NanoCsA improves the survival of human iPSC transplant in hemiparkinsonian rats.


Center for Neuropsychiatric Research, National Health Research Institutes, Zhunan, Taiwan. Electronic address: [Email]


Increasing evidence has supported that transplantation of human stem cells induces neuroprotective and reparative effects in animal models of Parkinson's disease (PD). However, without systemic immunosuppressive therapy, most of these grafted cells are rejected by the hosts. Long term and systemic injection of cyclosporine-A (CsA) is required to maintain the survival of grafted cells. The purpose this study is to examine a new treatment strategy to suppress the immunorejection by locally co-grafting of polylactic/glycolic acid nanoparticles containing CsA (NanoCsA) with differentiated human induced pluripotent stem cells (iPSCs). In the in vitro media, NanoCsA provided sustained release of CsA for >6 weeks. The differentiated human iPSCs were co-grafted with NanoCsA or NanoVeh (nanoparticle without CsA) to the striatum of unilaterally 6-hydroxydopamine -lesioned rats. NanoCsA/iPSCs co-graft significantly improved locomotor activity compared to NanoVeh/iPSCs co-grafts or iPSC grafts + sytemic CsA at 1 month after transplantation. Brain tissues were collected for measurements of tyrosine hydroxylase (TH) and human marker Stem121 immunoreactivity. Cografting with NanoCsA/iPSCs, compared to NanoVeh/iPSCs, significantly increased TH and Stem121 immunoreactivity as well as tumor formation in the lesioned striatum. Taken together, our study supports that NanoCsA provides long-lasting CsA release and reduces immunorejection of human iPSCs xenograft in a 6-hydroxydopamine rat model of PD.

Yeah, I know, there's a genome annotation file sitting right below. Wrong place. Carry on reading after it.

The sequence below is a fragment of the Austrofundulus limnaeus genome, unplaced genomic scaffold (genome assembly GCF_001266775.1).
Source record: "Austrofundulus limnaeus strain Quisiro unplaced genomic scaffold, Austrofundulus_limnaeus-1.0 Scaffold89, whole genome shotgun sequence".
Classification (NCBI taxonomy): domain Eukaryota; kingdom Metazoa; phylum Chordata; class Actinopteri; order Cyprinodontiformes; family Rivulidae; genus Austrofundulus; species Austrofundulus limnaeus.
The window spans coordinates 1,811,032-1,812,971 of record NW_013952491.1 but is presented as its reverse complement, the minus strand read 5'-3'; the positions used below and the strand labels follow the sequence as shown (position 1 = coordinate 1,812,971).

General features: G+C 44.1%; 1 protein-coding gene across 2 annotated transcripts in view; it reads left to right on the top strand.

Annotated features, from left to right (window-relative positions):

6-hydroxydopamine,Induced pluripotent stem cells,Parkinson’s disease,Teratoma,Xenograft,cyclosporine-A,